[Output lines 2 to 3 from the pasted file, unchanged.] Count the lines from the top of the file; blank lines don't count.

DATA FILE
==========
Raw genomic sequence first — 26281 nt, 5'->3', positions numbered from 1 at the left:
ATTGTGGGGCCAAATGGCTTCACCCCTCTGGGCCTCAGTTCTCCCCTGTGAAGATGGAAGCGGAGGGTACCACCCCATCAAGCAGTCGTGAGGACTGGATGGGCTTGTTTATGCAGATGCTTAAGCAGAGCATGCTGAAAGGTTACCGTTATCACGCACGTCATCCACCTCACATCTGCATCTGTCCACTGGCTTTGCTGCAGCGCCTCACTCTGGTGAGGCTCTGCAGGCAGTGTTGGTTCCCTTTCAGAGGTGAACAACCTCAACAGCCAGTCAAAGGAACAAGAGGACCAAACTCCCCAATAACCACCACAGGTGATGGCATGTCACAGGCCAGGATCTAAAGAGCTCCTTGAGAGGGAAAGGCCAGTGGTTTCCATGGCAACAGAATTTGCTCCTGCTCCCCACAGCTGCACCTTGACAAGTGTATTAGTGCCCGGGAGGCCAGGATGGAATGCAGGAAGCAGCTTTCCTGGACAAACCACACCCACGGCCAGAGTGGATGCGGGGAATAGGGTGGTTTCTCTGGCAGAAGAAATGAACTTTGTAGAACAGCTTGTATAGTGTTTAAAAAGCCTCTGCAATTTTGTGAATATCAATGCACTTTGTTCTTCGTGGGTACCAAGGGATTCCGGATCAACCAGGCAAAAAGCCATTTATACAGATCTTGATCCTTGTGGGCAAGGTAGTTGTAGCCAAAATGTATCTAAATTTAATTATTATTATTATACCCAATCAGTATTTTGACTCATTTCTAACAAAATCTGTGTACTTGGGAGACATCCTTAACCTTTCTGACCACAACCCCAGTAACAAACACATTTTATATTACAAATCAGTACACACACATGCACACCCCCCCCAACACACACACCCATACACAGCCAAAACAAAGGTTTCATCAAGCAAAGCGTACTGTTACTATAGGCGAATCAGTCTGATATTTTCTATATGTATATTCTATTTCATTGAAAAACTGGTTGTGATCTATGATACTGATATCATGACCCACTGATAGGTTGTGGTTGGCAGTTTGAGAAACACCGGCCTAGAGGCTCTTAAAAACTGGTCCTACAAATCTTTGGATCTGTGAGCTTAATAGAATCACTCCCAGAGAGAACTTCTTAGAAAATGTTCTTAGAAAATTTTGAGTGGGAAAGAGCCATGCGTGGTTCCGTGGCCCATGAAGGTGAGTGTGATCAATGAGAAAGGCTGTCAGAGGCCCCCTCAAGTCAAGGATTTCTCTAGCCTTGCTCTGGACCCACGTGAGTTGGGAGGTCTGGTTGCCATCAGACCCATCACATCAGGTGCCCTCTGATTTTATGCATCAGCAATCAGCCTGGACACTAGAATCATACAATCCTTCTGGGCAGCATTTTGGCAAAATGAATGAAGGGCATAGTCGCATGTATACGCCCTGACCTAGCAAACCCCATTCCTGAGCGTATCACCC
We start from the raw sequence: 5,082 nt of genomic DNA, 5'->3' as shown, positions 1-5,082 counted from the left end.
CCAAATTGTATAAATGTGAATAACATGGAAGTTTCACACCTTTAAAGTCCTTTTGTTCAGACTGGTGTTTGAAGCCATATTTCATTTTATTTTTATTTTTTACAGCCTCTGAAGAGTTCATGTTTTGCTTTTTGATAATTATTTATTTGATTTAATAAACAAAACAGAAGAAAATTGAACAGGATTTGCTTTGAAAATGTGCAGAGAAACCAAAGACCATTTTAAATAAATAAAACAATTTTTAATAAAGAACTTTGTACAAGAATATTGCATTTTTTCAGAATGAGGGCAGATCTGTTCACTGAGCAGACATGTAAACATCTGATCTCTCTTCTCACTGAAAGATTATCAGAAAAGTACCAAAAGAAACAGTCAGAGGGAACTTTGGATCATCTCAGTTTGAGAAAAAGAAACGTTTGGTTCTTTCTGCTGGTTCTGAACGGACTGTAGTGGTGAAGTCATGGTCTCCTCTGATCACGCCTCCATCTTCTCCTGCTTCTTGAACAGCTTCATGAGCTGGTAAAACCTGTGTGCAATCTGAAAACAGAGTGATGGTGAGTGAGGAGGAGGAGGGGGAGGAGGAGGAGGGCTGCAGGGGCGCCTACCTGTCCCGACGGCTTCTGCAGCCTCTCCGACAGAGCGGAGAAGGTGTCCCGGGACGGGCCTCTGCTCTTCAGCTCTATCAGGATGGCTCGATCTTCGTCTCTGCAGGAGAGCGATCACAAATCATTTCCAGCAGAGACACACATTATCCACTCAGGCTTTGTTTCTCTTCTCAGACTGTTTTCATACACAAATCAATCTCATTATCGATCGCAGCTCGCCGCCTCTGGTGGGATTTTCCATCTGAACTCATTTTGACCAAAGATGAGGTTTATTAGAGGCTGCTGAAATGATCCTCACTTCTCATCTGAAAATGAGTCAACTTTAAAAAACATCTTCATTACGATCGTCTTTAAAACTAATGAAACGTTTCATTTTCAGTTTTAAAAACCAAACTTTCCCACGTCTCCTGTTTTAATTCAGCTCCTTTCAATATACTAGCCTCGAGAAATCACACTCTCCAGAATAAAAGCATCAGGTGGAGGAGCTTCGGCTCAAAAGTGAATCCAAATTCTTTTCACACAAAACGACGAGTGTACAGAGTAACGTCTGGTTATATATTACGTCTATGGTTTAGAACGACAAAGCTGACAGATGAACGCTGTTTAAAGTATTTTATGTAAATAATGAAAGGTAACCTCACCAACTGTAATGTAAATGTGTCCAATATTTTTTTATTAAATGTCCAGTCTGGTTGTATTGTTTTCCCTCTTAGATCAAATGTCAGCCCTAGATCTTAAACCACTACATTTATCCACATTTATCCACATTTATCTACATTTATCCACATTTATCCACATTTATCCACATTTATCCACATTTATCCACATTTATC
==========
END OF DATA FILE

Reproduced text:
ATTGTGGGGCCAAATGGCTTCACCCCTCTGGGCCTCAGTTCTCCCCTGTGAAGATGGAAGCGGAGGGTACCACCCCATCAAGCAGTCGTGAGGACTGGATGGGCTTGTTTATGCAGATGCTTAAGCAGAGCATGCTGAAAGGTTACCGTTATCACGCACGTCATCCACCTCACATCTGCATCTGTCCACTGGCTTTGCTGCAGCGCCTCACTCTGGTGAGGCTCTGCAGGCAGTGTTGGTTCCCTTTCAGAGGTGAACAACCTCAACAGCCAGTCAAAGGAACAAGAGGACCAAACTCCCCAATAACCACCACAGGTGATGGCATGTCACAGGCCAGGATCTAAAGAGCTCCTTGAGAGGGAAAGGCCAGTGGTTTCCATGGCAACAGAATTTGCTCCTGCTCCCCACAGCTGCACCTTGACAAGTGTATTAGTGCCCGGGAGGCCAGGATGGAATGCAGGAAGCAGCTTTCCTGGACAAACCACACCCACGGCCAGAGTGGATGCGGGGAATAGGGTGGTTTCTCTGGCAGAAGAAATGAACTTTGTAGAACAGCTTGTATAGTGTTTAAAAAGCCTCTGCAATTTTGTGAATATCAATGCACTTTGTTCTTCGTGGGTACCAAGGGATTCCGGATCAACCAGGCAAAAAGCCATTTATACAGATCTTGATCCTTGTGGGCAAGGTAGTTGTAGCCAAAATGTATCTAAATTTAATTATTATTATTATACCCAATCAGTATTTTGACTCATTTCTAACAAAATCTGTGTACTTGGGAGACATCCTTAACCTTTCTGACCACAACCCCAGTAACAAACACATTTTATATTACAAATCAGTACACACACATGCACACCCCCCCCAACACACACACCCATACACAGCCAAAACAAAGGTTTCATCAAGCAAAGCGTACTGTTACTATAGGCGAATCAGTCTGATATTTTCTATATGTATATTCTATTTCATTGAAAAACTGGTTGTGATCTATGATACTGATATCATGACCCACTGATAGGTTGTGGTTGGCAGTTTGAGAAACACCGGCCTAGAGGCTCTTAAAAACTGGTCCTACAAATCTTTGGATCTGTGAGCTTAATAGAATCACTCCCAGAGAGAACTTCTTAGAAAATGTTCTTAGAAAATTTTGAGTGGGAAAGAGCCATGCGTGGTTCCGTGGCCCATGAAGGTGAGTGTGATCAATGAGAAAGGCTGTCAGAGGCCCCCTCAAGTCAAGGATTTCTCTAGCCTTGCTCTGGACCCACGTGAGTTGGGAGGTCTGGTTGCCATCAGACCCATCACATCAGGTGCCCTCTGATTTTATGCATCAGCAATCAGCCTGGACACTAGAATCATACAATCCTTCTGGGCAGCATTTTGGCAAAATGAATGAAGGGCATAGTCGCATGTATACGCCCTGACCTAGCAAACCCCATTCCTGAGCGTATCACCC
We start from the raw sequence: 5,082 nt of genomic DNA, 5'->3' as shown, positions 1-5,082 counted from the left end.